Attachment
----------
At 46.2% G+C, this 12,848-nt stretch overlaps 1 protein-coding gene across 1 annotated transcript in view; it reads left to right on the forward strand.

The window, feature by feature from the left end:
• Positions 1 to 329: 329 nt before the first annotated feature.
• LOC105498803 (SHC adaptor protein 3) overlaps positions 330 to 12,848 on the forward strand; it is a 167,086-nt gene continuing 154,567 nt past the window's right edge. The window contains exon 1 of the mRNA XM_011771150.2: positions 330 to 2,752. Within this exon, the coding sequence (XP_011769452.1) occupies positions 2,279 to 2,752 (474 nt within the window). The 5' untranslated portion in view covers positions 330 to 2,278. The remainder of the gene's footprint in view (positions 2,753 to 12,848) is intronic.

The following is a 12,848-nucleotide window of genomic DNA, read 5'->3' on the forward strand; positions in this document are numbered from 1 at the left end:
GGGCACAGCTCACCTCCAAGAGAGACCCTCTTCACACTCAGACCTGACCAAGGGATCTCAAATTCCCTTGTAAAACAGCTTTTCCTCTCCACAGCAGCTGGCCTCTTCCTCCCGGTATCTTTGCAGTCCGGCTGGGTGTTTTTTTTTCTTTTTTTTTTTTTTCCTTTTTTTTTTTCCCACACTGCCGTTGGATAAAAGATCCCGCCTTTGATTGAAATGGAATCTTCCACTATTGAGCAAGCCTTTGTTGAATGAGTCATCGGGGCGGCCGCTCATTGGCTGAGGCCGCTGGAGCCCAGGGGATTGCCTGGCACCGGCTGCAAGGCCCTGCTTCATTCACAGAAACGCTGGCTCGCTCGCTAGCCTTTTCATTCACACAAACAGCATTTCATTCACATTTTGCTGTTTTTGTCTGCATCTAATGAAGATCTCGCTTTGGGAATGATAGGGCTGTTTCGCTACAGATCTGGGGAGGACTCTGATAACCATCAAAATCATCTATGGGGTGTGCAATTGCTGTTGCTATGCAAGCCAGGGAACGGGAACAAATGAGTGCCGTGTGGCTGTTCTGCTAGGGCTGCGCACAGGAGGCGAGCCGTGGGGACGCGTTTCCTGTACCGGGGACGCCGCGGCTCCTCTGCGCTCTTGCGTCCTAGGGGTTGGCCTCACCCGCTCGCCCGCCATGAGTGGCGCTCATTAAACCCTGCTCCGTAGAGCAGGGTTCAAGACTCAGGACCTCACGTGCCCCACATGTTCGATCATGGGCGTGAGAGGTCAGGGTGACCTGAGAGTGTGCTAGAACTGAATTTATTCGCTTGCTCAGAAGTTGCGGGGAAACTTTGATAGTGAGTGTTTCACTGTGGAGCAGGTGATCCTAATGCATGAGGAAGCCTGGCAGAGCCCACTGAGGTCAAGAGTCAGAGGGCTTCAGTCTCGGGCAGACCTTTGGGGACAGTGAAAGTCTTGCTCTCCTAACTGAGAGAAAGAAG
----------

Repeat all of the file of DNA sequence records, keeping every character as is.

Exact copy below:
At 46.2% G+C, this 12,848-nt stretch overlaps 1 protein-coding gene across 1 annotated transcript in view; it reads left to right on the forward strand.

The window, feature by feature from the left end:
• Positions 1 to 329: 329 nt before the first annotated feature.
• LOC105498803 (SHC adaptor protein 3) overlaps positions 330 to 12,848 on the forward strand; it is a 167,086-nt gene continuing 154,567 nt past the window's right edge. The window contains exon 1 of the mRNA XM_011771150.2: positions 330 to 2,752. Within this exon, the coding sequence (XP_011769452.1) occupies positions 2,279 to 2,752 (474 nt within the window). The 5' untranslated portion in view covers positions 330 to 2,278. The remainder of the gene's footprint in view (positions 2,753 to 12,848) is intronic.

The following is a 12,848-nucleotide window of genomic DNA, read 5'->3' on the forward strand; positions in this document are numbered from 1 at the left end:
GGGCACAGCTCACCTCCAAGAGAGACCCTCTTCACACTCAGACCTGACCAAGGGATCTCAAATTCCCTTGTAAAACAGCTTTTCCTCTCCACAGCAGCTGGCCTCTTCCTCCCGGTATCTTTGCAGTCCGGCTGGGTGTTTTTTTTTCTTTTTTTTTTTTTTCCTTTTTTTTTTTCCCACACTGCCGTTGGATAAAAGATCCCGCCTTTGATTGAAATGGAATCTTCCACTATTGAGCAAGCCTTTGTTGAATGAGTCATCGGGGCGGCCGCTCATTGGCTGAGGCCGCTGGAGCCCAGGGGATTGCCTGGCACCGGCTGCAAGGCCCTGCTTCATTCACAGAAACGCTGGCTCGCTCGCTAGCCTTTTCATTCACACAAACAGCATTTCATTCACATTTTGCTGTTTTTGTCTGCATCTAATGAAGATCTCGCTTTGGGAATGATAGGGCTGTTTCGCTACAGATCTGGGGAGGACTCTGATAACCATCAAAATCATCTATGGGGTGTGCAATTGCTGTTGCTATGCAAGCCAGGGAACGGGAACAAATGAGTGCCGTGTGGCTGTTCTGCTAGGGCTGCGCACAGGAGGCGAGCCGTGGGGACGCGTTTCCTGTACCGGGGACGCCGCGGCTCCTCTGCGCTCTTGCGTCCTAGGGGTTGGCCTCACCCGCTCGCCCGCCATGAGTGGCGCTCATTAAACCCTGCTCCGTAGAGCAGGGTTCAAGACTCAGGACCTCACGTGCCCCACATGTTCGATCATGGGCGTGAGAGGTCAGGGTGACCTGAGAGTGTGCTAGAACTGAATTTATTCGCTTGCTCAGAAGTTGCGGGGAAACTTTGATAGTGAGTGTTTCACTGTGGAGCAGGTGATCCTAATGCATGAGGAAGCCTGGCAGAGCCCACTGAGGTCAAGAGTCAGAGGGCTTCAGTCTCGGGCAGACCTTTGGGGACAGTGAAAGTCTTGCTCTCCTAACTGAGAGAAAGAAG